Clee Hill Butterfly and Moth Group

The Clee Hill butterfly group was established in February 2012 by Mike Williams from Butterfly Conservation with the aim of surveying the local area for 5 target species: Small Pearl-Bordered Fritillary, Dark Green Fritillary, Green Hairstreak, Small Heath and Wall Brown. Surveys were undertaken in 2012 and 2013 (see full reports below), and another survey will be taking place in 2014. The Clee Hills area is relatively under-recorded for butterflies and we believe there may be a lot more yet to discover.

Chimneysweeper Moth

Chimneysweeper Moth

The group has now extended it’s surveying activities to include moth recording. A brand new moth trap has recently been purchased and we now have all the equipment to undertake moth trapping. If you wish to borrow the moth trap and have a go at identifying and recording moths please contact Mike Williams.

The group welcomes all butterfly and moth records from the Clee Hill area, including garden sightings. You can use this recording form: Butterfly Recording Form. Please send any butterfly or moth records you make/or completed recording forms to Mike Williams. Post: Annesbrook, 2 Dewberry Close, Stourport, Worcs, DY13 8TB.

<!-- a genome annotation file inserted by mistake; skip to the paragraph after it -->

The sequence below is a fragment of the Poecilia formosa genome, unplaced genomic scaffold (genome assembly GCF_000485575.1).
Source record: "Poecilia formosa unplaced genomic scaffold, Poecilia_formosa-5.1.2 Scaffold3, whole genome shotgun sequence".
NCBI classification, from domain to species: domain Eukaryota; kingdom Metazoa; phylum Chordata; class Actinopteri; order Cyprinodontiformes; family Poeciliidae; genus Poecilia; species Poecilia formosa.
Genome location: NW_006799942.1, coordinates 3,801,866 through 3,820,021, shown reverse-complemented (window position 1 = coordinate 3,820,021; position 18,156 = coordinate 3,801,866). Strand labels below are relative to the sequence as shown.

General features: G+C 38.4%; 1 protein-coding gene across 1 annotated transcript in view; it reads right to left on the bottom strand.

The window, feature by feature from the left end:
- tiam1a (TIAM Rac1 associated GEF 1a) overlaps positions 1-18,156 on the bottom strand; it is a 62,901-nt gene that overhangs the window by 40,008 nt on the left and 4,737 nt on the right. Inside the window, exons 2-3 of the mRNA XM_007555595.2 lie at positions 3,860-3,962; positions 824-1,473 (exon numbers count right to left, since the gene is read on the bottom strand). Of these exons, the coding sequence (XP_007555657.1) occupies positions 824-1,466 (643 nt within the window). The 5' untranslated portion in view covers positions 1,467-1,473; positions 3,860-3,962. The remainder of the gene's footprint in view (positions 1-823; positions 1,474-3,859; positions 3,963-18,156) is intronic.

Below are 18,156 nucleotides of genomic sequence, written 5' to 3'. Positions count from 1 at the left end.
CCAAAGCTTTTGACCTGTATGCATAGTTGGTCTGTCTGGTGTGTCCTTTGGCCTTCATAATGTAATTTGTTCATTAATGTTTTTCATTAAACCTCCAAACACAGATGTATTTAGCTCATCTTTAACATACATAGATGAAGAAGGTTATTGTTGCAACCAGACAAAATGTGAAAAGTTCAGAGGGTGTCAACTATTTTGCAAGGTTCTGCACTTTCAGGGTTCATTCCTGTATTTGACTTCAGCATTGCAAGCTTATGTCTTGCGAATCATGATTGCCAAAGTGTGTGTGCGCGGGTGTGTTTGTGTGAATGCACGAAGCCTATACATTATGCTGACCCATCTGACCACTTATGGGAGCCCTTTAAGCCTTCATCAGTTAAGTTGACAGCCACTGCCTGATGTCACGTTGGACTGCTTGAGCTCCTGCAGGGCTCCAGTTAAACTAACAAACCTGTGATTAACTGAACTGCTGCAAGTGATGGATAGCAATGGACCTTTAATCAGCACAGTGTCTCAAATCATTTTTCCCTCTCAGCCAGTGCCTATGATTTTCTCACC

Rush Pastures Management Factsheet. Butterfly Conservation have created this factsheet which provides guidance on rush pasture management – with the aim of benefiting wildlife.

Clee Hill Big Butterfly and Moth Survey 

2012

In case anyone didn’t notice, it rained rather a lot this summer and, apart from ruining many a holiday, it also made the first year of the Clee Hill Big Butterfly Survey a challenge, to say the least. Our first planned training day on 3rd June was a complete wash-out with torrential rain and wind and was rearranged for 15th, when exactly the same thing happened! Nevertheless, despite these challenges, butterflies were eventually seen and some valuable records were gathered. Clee Hill and Catherton Common were split into 28 1km recording squares and volunteers were sent a map and recording form covering one or more squares. Regular emails were sent to let people know when target species had been spotted and to generally encourage recording.

Small Pearl-Bordered Fritillary